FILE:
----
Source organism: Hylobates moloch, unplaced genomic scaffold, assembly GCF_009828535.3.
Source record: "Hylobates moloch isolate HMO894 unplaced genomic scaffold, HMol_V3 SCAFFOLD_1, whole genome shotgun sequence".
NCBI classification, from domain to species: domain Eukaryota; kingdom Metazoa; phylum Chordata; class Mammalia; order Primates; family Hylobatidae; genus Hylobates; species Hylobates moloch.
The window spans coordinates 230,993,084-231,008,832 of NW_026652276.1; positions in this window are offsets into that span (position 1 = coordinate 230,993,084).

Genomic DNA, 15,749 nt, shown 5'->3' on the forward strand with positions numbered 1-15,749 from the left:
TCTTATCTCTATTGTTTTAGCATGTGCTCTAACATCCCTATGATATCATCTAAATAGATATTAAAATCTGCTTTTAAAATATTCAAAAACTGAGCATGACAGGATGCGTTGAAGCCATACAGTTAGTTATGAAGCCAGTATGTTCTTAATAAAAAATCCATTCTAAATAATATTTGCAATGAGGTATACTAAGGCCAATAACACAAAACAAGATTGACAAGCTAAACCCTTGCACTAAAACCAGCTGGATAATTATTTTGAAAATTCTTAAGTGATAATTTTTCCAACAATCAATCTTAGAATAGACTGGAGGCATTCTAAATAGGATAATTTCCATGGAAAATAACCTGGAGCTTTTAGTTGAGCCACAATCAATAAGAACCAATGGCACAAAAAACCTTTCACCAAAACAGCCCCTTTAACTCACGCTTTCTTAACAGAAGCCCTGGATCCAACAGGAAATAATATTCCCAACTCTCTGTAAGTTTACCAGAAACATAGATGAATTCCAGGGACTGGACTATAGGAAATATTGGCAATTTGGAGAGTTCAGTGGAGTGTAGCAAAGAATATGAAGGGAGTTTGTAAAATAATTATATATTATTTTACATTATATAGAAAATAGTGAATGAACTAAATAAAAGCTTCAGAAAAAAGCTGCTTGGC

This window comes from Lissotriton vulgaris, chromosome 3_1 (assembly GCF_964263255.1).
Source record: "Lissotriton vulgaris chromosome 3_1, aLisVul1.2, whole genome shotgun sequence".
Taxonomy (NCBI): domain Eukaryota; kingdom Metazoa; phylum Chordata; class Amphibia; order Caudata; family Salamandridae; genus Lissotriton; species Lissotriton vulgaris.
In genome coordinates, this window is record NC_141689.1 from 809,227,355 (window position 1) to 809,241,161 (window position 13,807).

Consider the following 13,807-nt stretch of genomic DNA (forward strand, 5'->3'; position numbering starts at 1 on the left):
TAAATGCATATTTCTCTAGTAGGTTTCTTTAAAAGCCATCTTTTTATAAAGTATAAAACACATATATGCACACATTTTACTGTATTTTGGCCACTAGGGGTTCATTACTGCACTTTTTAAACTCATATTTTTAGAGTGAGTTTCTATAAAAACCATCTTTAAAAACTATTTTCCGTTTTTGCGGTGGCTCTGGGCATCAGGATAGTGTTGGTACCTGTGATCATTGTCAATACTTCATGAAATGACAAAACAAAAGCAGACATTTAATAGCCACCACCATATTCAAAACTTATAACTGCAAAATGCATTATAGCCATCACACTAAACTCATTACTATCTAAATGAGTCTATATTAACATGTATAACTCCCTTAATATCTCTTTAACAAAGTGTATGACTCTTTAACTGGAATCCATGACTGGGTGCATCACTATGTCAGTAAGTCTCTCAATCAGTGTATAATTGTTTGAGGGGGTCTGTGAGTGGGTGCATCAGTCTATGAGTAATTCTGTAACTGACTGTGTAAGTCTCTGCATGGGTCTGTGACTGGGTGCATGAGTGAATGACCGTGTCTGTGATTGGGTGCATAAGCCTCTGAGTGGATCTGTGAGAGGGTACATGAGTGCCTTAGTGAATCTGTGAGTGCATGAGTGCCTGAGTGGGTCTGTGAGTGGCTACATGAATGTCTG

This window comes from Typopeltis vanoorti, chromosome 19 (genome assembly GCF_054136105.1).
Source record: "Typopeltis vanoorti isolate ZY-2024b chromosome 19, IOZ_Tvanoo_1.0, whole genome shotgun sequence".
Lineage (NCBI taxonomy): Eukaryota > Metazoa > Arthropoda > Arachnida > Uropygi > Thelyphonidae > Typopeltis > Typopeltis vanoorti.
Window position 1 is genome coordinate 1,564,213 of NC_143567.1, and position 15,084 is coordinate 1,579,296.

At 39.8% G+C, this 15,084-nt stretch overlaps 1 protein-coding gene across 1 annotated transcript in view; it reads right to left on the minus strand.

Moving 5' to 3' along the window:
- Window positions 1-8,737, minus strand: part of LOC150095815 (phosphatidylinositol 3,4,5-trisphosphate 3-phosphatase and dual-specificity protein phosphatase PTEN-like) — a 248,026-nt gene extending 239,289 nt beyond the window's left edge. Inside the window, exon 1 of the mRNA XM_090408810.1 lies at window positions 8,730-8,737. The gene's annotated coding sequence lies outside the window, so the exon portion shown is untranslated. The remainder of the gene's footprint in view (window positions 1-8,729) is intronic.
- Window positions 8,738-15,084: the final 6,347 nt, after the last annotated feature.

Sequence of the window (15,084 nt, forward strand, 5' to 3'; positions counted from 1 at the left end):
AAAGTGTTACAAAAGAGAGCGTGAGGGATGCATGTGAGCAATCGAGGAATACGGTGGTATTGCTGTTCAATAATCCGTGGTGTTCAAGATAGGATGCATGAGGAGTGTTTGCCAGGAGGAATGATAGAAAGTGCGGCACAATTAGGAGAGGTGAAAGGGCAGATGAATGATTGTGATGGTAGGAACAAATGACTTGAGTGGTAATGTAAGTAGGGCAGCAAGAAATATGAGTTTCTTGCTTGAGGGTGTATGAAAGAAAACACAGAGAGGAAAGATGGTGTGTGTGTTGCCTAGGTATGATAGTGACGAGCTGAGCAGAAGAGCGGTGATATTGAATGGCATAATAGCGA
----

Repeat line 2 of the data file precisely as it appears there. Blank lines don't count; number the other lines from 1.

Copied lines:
Source record: "Hylobates moloch isolate HMO894 unplaced genomic scaffold, HMol_V3 SCAFFOLD_1, whole genome shotgun sequence".